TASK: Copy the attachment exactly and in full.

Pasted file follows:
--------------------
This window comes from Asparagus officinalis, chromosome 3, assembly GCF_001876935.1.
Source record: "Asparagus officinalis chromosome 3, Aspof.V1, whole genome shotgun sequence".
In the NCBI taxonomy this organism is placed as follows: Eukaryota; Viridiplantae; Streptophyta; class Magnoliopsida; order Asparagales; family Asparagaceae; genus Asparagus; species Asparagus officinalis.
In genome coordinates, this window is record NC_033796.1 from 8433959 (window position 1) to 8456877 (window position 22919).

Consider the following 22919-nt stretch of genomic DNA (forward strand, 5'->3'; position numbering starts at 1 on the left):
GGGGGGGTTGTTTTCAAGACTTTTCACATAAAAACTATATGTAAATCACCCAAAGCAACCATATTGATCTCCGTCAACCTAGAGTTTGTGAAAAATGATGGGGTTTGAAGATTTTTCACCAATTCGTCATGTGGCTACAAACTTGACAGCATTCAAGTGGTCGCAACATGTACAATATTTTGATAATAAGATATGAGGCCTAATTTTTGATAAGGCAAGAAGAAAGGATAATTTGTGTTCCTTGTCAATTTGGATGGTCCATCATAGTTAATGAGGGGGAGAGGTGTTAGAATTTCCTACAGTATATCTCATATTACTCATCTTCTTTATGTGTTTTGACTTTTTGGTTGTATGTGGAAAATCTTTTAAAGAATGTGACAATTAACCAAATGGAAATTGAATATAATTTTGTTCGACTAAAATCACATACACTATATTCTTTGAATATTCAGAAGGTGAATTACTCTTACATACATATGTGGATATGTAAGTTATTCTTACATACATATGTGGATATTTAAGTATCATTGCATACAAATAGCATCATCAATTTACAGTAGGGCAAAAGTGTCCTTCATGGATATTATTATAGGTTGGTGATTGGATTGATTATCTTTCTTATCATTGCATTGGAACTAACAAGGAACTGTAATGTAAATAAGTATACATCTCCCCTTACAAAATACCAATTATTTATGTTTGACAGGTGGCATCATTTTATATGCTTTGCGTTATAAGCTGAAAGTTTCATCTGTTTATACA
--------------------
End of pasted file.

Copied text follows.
This window comes from Asparagus officinalis, chromosome 3, assembly GCF_001876935.1.
Source record: "Asparagus officinalis chromosome 3, Aspof.V1, whole genome shotgun sequence".
In the NCBI taxonomy this organism is placed as follows: Eukaryota; Viridiplantae; Streptophyta; class Magnoliopsida; order Asparagales; family Asparagaceae; genus Asparagus; species Asparagus officinalis.
In genome coordinates, this window is record NC_033796.1 from 8433959 (window position 1) to 8456877 (window position 22919).

Consider the following 22919-nt stretch of genomic DNA (forward strand, 5'->3'; position numbering starts at 1 on the left):
GGGGGGGTTGTTTTCAAGACTTTTCACATAAAAACTATATGTAAATCACCCAAAGCAACCATATTGATCTCCGTCAACCTAGAGTTTGTGAAAAATGATGGGGTTTGAAGATTTTTCACCAATTCGTCATGTGGCTACAAACTTGACAGCATTCAAGTGGTCGCAACATGTACAATATTTTGATAATAAGATATGAGGCCTAATTTTTGATAAGGCAAGAAGAAAGGATAATTTGTGTTCCTTGTCAATTTGGATGGTCCATCATAGTTAATGAGGGGGAGAGGTGTTAGAATTTCCTACAGTATATCTCATATTACTCATCTTCTTTATGTGTTTTGACTTTTTGGTTGTATGTGGAAAATCTTTTAAAGAATGTGACAATTAACCAAATGGAAATTGAATATAATTTTGTTCGACTAAAATCACATACACTATATTCTTTGAATATTCAGAAGGTGAATTACTCTTACATACATATGTGGATATGTAAGTTATTCTTACATACATATGTGGATATTTAAGTATCATTGCATACAAATAGCATCATCAATTTACAGTAGGGCAAAAGTGTCCTTCATGGATATTATTATAGGTTGGTGATTGGATTGATTATCTTTCTTATCATTGCATTGGAACTAACAAGGAACTGTAATGTAAATAAGTATACATCTCCCCTTACAAAATACCAATTATTTATGTTTGACAGGTGGCATCATTTTATATGCTTTGCGTTATAAGCTGAAAGTTTCATCTGTTTATACA